I recently found Tim Fargo on Twitter and appreciate that almost all the quotes he shares resonate with me. This one by Abe spoke to an issue that is rumbling around in the picture book creating community right now: how to move your manuscript from "it's good" to "I'm taking this to acquisition."
Even though (or maybe because) we are living in what some industry experts call a golden age of picture books, competition for space on publishers' lists is fierce. We've seen a rise in sales, a corresponding rise in publisher interest, and deeper conversations about picture books as an important form of literature. All of these factors have contributed to more submissions in the pipeline.
So how do we make our manuscripts stand out?
Moving a manuscript from good to sold takes a lot of axe sharpening.
First, we have to start with an effective manuscript (carefully considered, fresh in concept, revised with a critique group as far as you think is possible).
Then, the real work begins.
Sharpen: if you don't have an agent or even if you do, consider paying for a critique from an industry expert who sells or publishes what you write. Find one through your SCBWI chapter, Kidlit College, Writer's Digest, Twitter kidlit contests, Kidlit411, Rate Your Story, Children's Book Insider/Write For Kids, etc. They are out there.
Sharpen further: try the suggested revision even if you don't think it will work and/or improve the manuscript. Copy the manuscript into a new file called, "It will never work" and just try it. Do NOT dig in your heels at this stage thinking you've already done enough work on this manuscript. The revision that moves the work to acquisition might be next! Transparency alert: this stage is my cryptonite. I certainly recognize the value and I do it, but I start out looking like Grumpy Cat's identical twin.
Sharpen even futher: read the manuscript to a new crop of target audience members. I'm not talking about your writer friends, your family, or your trusted beta readers. (What?! You aren't reading the manuscript to your target audience? Gong!) Notice where their sweet little eyes wander (ooops, need a revision there!) and where their happy little faces engage (huzzah!)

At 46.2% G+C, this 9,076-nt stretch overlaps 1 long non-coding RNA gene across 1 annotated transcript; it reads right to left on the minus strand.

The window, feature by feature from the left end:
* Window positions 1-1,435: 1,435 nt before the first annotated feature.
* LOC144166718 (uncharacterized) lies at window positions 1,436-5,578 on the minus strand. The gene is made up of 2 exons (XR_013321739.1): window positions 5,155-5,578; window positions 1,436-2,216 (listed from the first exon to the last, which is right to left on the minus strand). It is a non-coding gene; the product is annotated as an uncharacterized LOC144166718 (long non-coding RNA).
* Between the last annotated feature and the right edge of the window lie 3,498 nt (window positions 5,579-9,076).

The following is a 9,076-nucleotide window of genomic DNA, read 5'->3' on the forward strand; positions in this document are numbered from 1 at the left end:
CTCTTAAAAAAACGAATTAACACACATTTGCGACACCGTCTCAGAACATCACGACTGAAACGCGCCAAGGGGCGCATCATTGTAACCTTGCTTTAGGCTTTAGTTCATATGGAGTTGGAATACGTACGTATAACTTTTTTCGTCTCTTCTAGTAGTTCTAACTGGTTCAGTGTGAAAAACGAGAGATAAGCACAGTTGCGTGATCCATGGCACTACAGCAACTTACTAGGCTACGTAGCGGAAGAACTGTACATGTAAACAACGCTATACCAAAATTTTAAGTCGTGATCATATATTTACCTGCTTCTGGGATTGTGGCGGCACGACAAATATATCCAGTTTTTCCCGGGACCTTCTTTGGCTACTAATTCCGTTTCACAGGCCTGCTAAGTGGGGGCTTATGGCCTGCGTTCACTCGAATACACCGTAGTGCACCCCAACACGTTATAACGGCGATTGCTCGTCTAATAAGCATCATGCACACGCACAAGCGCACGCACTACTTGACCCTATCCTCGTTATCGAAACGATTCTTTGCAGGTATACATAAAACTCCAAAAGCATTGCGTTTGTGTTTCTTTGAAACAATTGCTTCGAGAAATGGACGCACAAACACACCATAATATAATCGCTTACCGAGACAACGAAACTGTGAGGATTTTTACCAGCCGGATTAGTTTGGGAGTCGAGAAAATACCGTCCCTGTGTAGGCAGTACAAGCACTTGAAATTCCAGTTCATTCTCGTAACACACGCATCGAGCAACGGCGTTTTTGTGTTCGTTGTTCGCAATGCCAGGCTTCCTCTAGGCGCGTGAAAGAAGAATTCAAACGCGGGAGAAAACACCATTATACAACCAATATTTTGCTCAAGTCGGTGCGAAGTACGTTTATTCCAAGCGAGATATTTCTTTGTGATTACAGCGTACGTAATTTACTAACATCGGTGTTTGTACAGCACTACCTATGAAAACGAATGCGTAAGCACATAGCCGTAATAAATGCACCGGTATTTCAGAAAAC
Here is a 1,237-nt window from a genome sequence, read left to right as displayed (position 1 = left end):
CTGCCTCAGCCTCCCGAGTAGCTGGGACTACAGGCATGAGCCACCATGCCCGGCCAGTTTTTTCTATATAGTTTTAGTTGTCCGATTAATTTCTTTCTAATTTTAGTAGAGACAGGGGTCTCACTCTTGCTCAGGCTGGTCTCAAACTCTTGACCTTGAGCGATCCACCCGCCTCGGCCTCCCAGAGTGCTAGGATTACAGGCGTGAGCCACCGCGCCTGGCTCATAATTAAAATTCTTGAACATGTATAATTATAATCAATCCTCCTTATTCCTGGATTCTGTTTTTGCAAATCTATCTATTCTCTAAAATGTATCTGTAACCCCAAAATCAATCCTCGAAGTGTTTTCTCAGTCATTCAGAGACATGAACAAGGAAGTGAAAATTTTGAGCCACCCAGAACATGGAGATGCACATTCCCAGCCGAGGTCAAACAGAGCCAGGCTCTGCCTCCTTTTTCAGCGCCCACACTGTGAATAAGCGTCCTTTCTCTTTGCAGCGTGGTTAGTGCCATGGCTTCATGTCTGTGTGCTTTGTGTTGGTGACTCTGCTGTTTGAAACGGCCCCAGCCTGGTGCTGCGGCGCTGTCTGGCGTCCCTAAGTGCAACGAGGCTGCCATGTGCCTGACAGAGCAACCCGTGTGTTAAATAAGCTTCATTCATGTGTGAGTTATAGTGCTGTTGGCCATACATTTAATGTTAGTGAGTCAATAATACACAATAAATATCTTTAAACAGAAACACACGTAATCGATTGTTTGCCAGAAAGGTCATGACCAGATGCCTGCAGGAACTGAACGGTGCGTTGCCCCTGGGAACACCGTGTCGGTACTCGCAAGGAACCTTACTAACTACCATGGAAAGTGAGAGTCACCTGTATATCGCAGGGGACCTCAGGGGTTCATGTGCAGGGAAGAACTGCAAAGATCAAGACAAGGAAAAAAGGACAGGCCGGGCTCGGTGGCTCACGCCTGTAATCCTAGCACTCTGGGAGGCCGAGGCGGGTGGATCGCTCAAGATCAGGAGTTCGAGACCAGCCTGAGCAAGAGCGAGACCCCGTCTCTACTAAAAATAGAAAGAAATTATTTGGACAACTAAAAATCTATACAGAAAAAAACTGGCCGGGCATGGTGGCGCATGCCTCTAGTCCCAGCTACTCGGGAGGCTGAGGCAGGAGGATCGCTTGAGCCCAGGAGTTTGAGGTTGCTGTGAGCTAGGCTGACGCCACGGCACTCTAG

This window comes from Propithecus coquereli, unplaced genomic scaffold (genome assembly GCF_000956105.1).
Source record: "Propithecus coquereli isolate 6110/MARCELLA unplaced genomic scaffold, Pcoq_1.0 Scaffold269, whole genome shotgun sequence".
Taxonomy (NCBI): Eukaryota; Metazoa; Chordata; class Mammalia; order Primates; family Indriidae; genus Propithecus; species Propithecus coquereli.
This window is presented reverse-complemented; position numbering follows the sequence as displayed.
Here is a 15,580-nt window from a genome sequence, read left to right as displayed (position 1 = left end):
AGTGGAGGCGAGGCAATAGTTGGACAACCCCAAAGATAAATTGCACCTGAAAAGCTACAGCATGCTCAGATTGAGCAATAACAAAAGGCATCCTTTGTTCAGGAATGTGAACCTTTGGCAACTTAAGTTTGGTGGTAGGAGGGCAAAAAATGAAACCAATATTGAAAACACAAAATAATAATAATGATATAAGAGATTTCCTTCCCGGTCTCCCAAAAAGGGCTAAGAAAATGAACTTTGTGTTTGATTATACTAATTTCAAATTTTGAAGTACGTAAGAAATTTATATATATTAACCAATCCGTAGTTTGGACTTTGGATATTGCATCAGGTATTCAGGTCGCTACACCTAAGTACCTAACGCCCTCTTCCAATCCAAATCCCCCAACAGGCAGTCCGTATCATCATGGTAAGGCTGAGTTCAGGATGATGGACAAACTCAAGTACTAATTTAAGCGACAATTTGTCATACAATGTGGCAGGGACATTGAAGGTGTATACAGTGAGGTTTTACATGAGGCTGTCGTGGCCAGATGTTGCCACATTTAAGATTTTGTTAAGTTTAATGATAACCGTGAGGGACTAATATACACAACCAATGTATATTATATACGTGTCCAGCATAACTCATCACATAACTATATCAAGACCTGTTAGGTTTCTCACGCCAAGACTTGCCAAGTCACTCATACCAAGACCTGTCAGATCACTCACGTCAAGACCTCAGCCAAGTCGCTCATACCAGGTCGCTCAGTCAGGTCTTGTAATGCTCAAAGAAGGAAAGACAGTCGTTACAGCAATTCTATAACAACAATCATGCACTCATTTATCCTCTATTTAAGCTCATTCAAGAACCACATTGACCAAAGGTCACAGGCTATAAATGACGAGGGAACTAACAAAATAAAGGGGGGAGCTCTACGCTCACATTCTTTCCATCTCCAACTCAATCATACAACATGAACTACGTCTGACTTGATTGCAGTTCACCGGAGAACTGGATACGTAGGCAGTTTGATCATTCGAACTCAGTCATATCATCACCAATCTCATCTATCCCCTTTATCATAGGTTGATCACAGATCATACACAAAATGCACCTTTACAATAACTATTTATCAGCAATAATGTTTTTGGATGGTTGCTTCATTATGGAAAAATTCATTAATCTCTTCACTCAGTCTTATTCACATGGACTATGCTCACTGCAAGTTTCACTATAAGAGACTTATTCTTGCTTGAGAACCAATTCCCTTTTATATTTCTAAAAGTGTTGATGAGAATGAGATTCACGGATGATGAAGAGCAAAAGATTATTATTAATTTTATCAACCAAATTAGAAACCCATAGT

Sharpen even furtherest: compare your latest version to the published book(s) closest in feel, theme, style, etc. to what you want your published book to be. (What?!? You haven't looked for comp titles? Gong!) Really dissect that comp title. Type it out in pages, study it, tape yourself reading it aloud and listen to it. Where do you engage? Lose interest? Revise accordingly.
Is your axe as sharp as it can possibly be?
If so, your manuscript might be ready to submit. I wish you the best of success. Let me know when you get to acquisition.
Feel free to share other sharpening techniques, too.
Editors do not want same old, same old. Believe me; I've heard that message loudly and clearly at every conference and retreat. To catch an editor (or agent) eye, we must stretch into new territory which means trying different approaches, twists, mash-ups, and/or upends. It's the only way to produce work that has that "fresh" quality.
Look at your current WIP with only this thought in mind and create at least three new approaches for your ms. BTW, just changing POV doesn't count for this exercise!